School type and training focus Duration in school years Number of weekly lessons Duration of the mandatory work placement in weeks
Schools of intermediate VET
School of engineering 4 148 at least 4
School of tourism 3 105 24
School of management and service industries 3 105 optionally 4
School of business administration 3 93 no time indicated
School of agriculture and forestry 2-4 depends on the respective programme, e.g. 32 to 38 weekly lessons per school year 52
Colleges of higher VET
Colleges of engineering and crafts 5 185 at least 8
College of tourism 5 175 32
College of business administration 5 158 sometimes voluntary
Colleges of management and service industries and colleges of fashion 5 175-185 4 to 12
Colleges of agriculture and forestry  5 185 18 to 22

Teaching methods and materials

The different subjects taught at part-time vocational school, schools of intermediate VET as well as colleges of higher VET naturally entail a diversity of methods, like exercises, presentations, group work, talks and much more. The teacher is responsible for selecting the respective teaching method (freedom of choice of methods). However, he/she is obliged to teach appropriately to the various age groups, in a subject-related and illustrative way. This also applies to schools of intermediate VET and colleges of higher VET. Project-oriented and interdisciplinary forms of teaching aim to promote holistic networked thinking.

More than two thirds of education at part-time vocational schools relates to general education (citizenship education, German and communication, an occupation-specific foreign language, etc.), business studies and occupation-related theory. No more than one third is held at very well equipped workshops, supplementing practical training at the company.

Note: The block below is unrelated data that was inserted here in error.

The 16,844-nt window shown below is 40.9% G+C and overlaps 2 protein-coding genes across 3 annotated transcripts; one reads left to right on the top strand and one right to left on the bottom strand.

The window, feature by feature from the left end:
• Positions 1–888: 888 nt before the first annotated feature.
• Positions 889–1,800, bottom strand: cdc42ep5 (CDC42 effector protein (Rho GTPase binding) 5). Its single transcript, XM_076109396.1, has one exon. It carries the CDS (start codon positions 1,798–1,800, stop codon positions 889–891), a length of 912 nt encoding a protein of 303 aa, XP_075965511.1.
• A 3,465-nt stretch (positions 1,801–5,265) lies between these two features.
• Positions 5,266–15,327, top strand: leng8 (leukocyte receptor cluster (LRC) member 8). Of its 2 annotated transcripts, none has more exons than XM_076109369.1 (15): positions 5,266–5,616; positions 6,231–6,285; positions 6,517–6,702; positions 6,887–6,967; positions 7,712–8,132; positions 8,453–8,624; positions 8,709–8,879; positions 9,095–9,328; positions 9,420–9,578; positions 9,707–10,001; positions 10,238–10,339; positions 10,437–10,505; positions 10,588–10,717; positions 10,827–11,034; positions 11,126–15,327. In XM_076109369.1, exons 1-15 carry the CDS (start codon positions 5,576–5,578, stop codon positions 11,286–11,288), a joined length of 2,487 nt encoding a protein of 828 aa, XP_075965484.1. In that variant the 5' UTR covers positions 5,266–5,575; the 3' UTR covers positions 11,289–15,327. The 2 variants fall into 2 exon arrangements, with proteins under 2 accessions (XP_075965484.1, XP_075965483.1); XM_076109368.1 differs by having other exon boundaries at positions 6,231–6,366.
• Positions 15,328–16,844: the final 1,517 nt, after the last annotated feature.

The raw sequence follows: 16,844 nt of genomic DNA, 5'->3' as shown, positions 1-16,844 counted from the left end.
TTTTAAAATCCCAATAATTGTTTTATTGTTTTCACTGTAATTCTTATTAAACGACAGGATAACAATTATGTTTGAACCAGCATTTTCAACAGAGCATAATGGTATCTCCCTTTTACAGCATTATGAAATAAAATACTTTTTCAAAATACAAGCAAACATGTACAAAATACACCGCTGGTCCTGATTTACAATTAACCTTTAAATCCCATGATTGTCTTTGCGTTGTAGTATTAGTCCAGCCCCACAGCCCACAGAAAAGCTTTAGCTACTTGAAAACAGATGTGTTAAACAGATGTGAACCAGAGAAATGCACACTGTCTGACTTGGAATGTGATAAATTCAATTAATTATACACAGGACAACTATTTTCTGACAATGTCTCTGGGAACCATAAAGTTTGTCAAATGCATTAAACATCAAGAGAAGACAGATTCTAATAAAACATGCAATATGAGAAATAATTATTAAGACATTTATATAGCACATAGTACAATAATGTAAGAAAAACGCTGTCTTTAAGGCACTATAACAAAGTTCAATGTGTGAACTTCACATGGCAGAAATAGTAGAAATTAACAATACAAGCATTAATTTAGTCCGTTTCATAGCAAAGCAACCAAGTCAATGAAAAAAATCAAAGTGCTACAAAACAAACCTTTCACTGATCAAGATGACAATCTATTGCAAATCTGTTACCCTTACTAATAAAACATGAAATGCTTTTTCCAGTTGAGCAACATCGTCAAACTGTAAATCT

In schools of intermediate VET as well as colleges of higher VET about 50% of instruction in occupation-related theory is held at laboratories and in specially equipped rooms (IT, practice firm). For occupation-related practice, schools are equipped with workshops, training kitchens, etc. Despite high costs, these training facilities at the school location have proven more efficient than outsourced facilities. Both theory and practice are taught by teachers with business practice.

Innovative teaching methods are applied in schools of intermediate VET as well as colleges of higher VET. These are:

  • Project-specific, interdisciplinary forms

This type of teaching method is increasingly used to promote holistic networked thinking and integrated, holistic learning. In the final years of colleges of engineering, of agriculture and forestry, and of schools of fashion, (teams of) pupils work on comprehensive diploma or project papers. Here they need to work on a topic from their specialist area, from the planning stage onto necessary calculations and construction, to production. The preparation of a diploma paper with a business-related topic in the form of teamwork or individual work is also a key element of the training at schools and colleges of business administration, but also at colleges of management and service industries, as well as colleges of tourism. All these projects are carried out in close cooperation with or on the order of (regional) business.

  • Practice firm concept

This concept is integrated into the curricula of commercial and business-oriented programmes and of colleges of agriculture and forestry. Practice firms have also been set up in other school types on a voluntary basis or in the form of an autonomous compulsory subject of schools. Practice firms aim to simulate work processes in companies as close to reality as possible. Like real businesses, each practice firm is organised in departments such as personnel, secretarial services, marketing, sales, controlling, auditing, accounts, logistics, etc. The trainees rotate jobs in the various departments, where they carry out the specific tasks.

Different knowledge and skills are applied in an integrative way. The main training objective in practice firms is to teach in-company processes and external business relationships on a sound basis by using the latest communication technologies. By participating in international practice firm networks and cooperating in international practice firm fairs, the trainees become familiar with different business cultures. The trainees act like responsible managers and staff and develop entrepreneurial spirit. More than 70% of practice firms have real-life partners in the economy.